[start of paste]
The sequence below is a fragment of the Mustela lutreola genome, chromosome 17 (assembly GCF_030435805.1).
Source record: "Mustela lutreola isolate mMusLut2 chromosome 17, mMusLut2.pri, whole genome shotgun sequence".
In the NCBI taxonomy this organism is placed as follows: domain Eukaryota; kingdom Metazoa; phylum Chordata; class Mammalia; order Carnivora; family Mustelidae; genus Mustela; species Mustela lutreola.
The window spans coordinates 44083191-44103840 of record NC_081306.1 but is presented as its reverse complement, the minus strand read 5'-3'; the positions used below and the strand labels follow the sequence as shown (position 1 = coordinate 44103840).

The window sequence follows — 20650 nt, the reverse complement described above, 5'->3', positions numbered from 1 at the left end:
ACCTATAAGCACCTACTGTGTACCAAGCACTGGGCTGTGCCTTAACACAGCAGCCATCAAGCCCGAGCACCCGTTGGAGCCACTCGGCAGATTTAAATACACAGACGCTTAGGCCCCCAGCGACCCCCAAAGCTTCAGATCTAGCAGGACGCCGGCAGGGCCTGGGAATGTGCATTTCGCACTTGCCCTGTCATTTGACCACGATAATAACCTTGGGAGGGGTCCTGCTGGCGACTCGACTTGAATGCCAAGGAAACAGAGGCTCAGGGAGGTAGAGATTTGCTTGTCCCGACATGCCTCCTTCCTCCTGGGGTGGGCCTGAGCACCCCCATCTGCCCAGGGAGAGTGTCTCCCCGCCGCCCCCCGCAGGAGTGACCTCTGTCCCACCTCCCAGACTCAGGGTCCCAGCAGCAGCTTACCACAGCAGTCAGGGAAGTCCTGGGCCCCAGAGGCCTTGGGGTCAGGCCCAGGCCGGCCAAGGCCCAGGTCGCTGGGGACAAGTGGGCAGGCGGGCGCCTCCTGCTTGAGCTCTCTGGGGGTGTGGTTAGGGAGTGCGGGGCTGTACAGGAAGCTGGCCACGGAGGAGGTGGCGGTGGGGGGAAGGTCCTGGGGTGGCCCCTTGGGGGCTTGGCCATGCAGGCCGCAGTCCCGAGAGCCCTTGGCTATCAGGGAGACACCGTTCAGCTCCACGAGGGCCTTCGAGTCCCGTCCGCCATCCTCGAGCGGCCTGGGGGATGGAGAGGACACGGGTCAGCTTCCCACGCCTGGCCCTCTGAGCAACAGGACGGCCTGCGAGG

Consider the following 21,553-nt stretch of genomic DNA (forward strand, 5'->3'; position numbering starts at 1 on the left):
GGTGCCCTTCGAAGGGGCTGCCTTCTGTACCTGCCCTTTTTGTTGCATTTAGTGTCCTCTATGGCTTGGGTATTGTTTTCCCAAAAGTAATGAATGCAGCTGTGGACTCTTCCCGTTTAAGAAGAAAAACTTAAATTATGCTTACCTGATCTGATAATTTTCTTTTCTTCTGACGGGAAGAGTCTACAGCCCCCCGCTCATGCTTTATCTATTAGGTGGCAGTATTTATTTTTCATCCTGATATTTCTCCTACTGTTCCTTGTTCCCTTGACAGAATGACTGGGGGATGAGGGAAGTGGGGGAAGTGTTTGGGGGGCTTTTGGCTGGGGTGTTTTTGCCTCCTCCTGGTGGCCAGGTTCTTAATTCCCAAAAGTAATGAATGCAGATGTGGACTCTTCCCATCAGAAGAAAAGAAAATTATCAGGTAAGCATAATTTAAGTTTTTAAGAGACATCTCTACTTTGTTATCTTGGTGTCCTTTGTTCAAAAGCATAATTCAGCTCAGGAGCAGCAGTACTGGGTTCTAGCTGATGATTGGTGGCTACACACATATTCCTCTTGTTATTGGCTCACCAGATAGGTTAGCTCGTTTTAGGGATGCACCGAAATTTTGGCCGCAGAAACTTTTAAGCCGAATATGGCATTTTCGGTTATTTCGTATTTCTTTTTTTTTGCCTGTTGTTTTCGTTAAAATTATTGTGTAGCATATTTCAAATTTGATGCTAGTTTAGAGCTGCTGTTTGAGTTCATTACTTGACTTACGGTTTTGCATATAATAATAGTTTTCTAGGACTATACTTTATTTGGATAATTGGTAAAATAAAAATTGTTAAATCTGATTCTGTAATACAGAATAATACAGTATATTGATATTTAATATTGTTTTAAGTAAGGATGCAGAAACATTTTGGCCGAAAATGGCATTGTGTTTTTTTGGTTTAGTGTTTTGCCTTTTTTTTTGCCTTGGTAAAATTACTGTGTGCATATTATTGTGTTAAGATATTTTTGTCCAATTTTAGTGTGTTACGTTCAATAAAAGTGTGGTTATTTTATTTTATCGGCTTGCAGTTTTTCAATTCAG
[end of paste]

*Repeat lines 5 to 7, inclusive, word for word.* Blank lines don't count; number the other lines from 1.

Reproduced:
The window sequence follows — 20650 nt, the reverse complement described above, 5'->3', positions numbered from 1 at the left end:
ACCTATAAGCACCTACTGTGTACCAAGCACTGGGCTGTGCCTTAACACAGCAGCCATCAAGCCCGAGCACCCGTTGGAGCCACTCGGCAGATTTAAATACACAGACGCTTAGGCCCCCAGCGACCCCCAAAGCTTCAGATCTAGCAGGACGCCGGCAGGGCCTGGGAATGTGCATTTCGCACTTGCCCTGTCATTTGACCACGATAATAACCTTGGGAGGGGTCCTGCTGGCGACTCGACTTGAATGCCAAGGAAACAGAGGCTCAGGGAGGTAGAGATTTGCTTGTCCCGACATGCCTCCTTCCTCCTGGGGTGGGCCTGAGCACCCCCATCTGCCCAGGGAGAGTGTCTCCCCGCCGCCCCCCGCAGGAGTGACCTCTGTCCCACCTCCCAGACTCAGGGTCCCAGCAGCAGCTTACCACAGCAGTCAGGGAAGTCCTGGGCCCCAGAGGCCTTGGGGTCAGGCCCAGGCCGGCCAAGGCCCAGGTCGCTGGGGACAAGTGGGCAGGCGGGCGCCTCCTGCTTGAGCTCTCTGGGGGTGTGGTTAGGGAGTGCGGGGCTGTACAGGAAGCTGGCCACGGAGGAGGTGGCGGTGGGGGGAAGGTCCTGGGGTGGCCCCTTGGGGGCTTGGCCATGCAGGCCGCAGTCCCGAGAGCCCTTGGCTATCAGGGAGACACCGTTCAGCTCCACGAGGGCCTTCGAGTCCCGTCCGCCATCCTCGAGCGGCCTGGGGGATGGAGAGGACACGGGTCAGCTTCCCACGCCTGGCCCTCTGAGCAACAGGACGGCCTGCGAGG

Consider the following 21,553-nt stretch of genomic DNA (forward strand, 5'->3'; position numbering starts at 1 on the left):